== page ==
I grew up in Christchurch in New Zealand with my parents, they’d lived and grown up there themselves and were as Kiwi as they come. But my dad got offered a job though in Sydney when I was 7 and we moved leaving behind all of our relatives, grandparents and friends.
When I was 15 my dads parents passed away, and the saddest thing was that I barley had the chance to get to know them and all the things from their lives that made them the wonderful people they were. Yes New Zealand is just 3 hours over the ditch, but money was tight and we never got to go home and see them as often as we would’ve wanted.
I remember one of my friends complaining that she had to go to a family dinner, and it just confused me. That sounds like the best thing ever? Being surrounded by funny people who just want to make sure you’re okay and ask about the little things you’re doing in life? Why would you not enjoy that?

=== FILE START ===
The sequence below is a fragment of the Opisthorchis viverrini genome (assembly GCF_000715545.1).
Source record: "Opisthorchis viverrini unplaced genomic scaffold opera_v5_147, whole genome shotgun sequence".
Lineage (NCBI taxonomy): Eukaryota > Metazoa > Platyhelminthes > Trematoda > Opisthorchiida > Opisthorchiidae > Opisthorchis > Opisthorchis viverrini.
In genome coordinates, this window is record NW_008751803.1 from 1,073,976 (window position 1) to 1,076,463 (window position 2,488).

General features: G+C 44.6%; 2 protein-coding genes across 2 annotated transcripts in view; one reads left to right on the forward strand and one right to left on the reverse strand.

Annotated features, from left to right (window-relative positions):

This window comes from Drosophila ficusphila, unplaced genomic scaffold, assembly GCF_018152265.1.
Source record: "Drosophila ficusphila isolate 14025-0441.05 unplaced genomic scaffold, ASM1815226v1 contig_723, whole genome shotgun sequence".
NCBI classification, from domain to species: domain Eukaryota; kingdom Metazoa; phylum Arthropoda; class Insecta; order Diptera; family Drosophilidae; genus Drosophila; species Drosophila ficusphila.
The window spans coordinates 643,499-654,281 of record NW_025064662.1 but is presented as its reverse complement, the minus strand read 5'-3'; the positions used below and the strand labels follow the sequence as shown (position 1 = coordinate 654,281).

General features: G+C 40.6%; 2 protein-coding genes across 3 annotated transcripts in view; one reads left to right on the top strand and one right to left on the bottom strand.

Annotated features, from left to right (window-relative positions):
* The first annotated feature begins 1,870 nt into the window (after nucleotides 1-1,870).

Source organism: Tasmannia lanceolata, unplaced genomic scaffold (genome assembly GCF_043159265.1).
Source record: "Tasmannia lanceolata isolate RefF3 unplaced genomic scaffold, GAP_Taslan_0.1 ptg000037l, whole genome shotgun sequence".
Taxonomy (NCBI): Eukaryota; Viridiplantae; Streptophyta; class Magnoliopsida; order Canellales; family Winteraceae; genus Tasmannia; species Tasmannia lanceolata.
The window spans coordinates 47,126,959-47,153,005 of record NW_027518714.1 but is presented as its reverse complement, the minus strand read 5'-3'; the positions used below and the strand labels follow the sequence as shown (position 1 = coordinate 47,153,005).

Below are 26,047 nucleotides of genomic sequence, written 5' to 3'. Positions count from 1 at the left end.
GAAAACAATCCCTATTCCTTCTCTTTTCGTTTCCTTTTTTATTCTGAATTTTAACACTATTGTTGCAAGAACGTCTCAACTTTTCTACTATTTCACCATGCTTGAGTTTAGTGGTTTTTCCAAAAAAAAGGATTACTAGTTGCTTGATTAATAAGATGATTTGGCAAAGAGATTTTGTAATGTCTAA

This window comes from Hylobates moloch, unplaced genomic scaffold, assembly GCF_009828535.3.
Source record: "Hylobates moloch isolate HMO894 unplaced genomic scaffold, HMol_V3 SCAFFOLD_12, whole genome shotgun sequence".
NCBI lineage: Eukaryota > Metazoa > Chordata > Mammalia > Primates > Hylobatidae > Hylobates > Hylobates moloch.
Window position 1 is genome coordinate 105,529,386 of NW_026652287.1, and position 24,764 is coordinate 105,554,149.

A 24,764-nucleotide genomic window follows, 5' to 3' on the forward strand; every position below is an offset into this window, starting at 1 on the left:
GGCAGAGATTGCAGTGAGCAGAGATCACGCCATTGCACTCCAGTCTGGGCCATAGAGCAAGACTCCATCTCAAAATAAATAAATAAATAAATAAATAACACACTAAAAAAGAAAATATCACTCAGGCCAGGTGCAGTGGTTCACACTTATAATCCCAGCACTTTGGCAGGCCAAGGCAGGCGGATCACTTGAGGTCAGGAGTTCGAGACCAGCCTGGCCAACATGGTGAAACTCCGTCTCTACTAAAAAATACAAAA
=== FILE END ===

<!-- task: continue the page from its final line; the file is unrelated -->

A few years ago, my mum got a job at a nursing home, she said all of the people there reminded her of her parents still in New Zealand, so lovely and helpful. Mum would come home with stories about the little old lady who feeds the cockatoos, the inseparable couple who hold hands all the time even when they’re eating and the lady who boasts that she told her husband she was a virgin when they met even though she claims she had 4 abortions before hand.
These vibrant people all have stories and they all want to tell them, because by looking at them a lot of the secrets aren’t what you would expect. They have lived full lives and know about life and grievances.
So my assignment is focusing on those with wisdom, and experience, and stories to tell as they’re are still full of life despite being copped up in a nursing home.
This is one of the cliche’s which needs to be shown, because what’s more important than life?